The question came Simeon basketball coach Robert Smith’s way several times in the days leading up to Thursday night’s NBA draft.
Had one high school ever produced two No. 1 overall picks?
Well, his answer became a mere footnote when the Cavaliers selected Andrew Wiggins instead of Jabari Parker first, who didn’t care to play Hot Rod Hundley to Derrick Rose’s Mark Workman anyway.
Parker went to the Bucks with the No. 2 pick, leaving Charleston (W. Va.) High alums Workman (1952) and Hundley (1957) as the only two No. 1 picks from the same high school, and the 6-foot-8 Parker in prime position to shine early in his NBA career.
Close to home, no less.
“I’m really excited to get to represent the city of Chicago and the city of Milwaukee,” Parker said on the ESPN draft broadcast. “I’m also honored for a team to pick me. ... I haven’t played a game in the NBA yet, haven’t been able to prove it.”
On the eve of the draft, Parker denied a report that he may have tanked his workout with the Cavaliers because he preferred the Bucks.
He also predicted he would land with the Bucks because he believed they seemed more interested in him. “I’m not going to idolize the No. 1 pick,” Parker told ESPN before the draft. “If I get it, so be it.”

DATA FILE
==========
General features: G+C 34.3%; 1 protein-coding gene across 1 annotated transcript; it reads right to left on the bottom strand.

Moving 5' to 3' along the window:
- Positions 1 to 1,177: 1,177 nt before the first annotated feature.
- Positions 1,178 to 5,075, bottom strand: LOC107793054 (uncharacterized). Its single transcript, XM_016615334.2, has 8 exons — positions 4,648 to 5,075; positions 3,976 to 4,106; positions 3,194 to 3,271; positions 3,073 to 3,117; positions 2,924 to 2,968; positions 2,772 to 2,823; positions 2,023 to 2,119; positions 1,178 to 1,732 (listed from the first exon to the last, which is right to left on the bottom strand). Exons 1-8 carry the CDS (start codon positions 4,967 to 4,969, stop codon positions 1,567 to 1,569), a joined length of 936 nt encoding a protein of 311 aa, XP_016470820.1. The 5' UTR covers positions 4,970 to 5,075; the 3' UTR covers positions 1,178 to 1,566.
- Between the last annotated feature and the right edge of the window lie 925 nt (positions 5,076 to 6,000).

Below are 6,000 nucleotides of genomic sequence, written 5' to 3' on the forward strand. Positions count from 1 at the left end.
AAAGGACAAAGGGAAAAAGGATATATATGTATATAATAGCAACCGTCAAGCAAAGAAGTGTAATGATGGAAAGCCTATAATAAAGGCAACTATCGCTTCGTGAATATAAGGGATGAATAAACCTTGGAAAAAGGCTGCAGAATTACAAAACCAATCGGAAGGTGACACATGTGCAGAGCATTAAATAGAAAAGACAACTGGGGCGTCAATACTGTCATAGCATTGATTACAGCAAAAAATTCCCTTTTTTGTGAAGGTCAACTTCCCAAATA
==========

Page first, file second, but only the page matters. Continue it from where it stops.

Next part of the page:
The decision was out of his hands this time, but like his choice of Duke over Michigan State out of high school, the Bucks’ personnel appears to provide Parker with a better chance to become a star than that of the Cavs.
He is widely considered ready to step in and be an offensive force, but the Cavs’ ball belongs to point guard and 2011 top overall pick Kyrie Irving.
The Bucks, like Duke, will be able to feature Parker prominently in their offense.
Capable of scoring from the perimeter, off the dribble and in the post, the versatile Parker averaged 19.1 points and 8.7 rebounds while shooting 47.3 percent from the field and 35.8 from 3-point range in his one season at Duke.
“The NBA is so different,” said Smith, who was with the Parker family at the draft in New York. “It is all for need. Jabari is probably the best player in the draft, but I guess it (the Bucks are) a better fit.”
Smith has had a front-row seat for what he agreed has been the golden age of individual talent in Chicago.
Rose, a 2007 Simeon grad, was the first pick of the 2008 draft, and the Pelicans took Anthony Davis of Perspectives No. 1 in 2012.
St. Joseph product Evan Turner was picked second in the 2010 draft, and if the 2015 draft was tomorrow, Young/Duke center Jahlil Okafor would be the consensus choice to go No. 1.
“It just showcases where the basketball is,” Smith said. “I don’t think this is going to happen again here or in any state, period.”
Westinghouse’s Mark Aguirre (1981), De La Salle’s LaRue Martin (1972) and Carver’s Cazzie Russell (1966) are the other top overall picks from Chicago.Copyright © 2014, The Baltimore Sun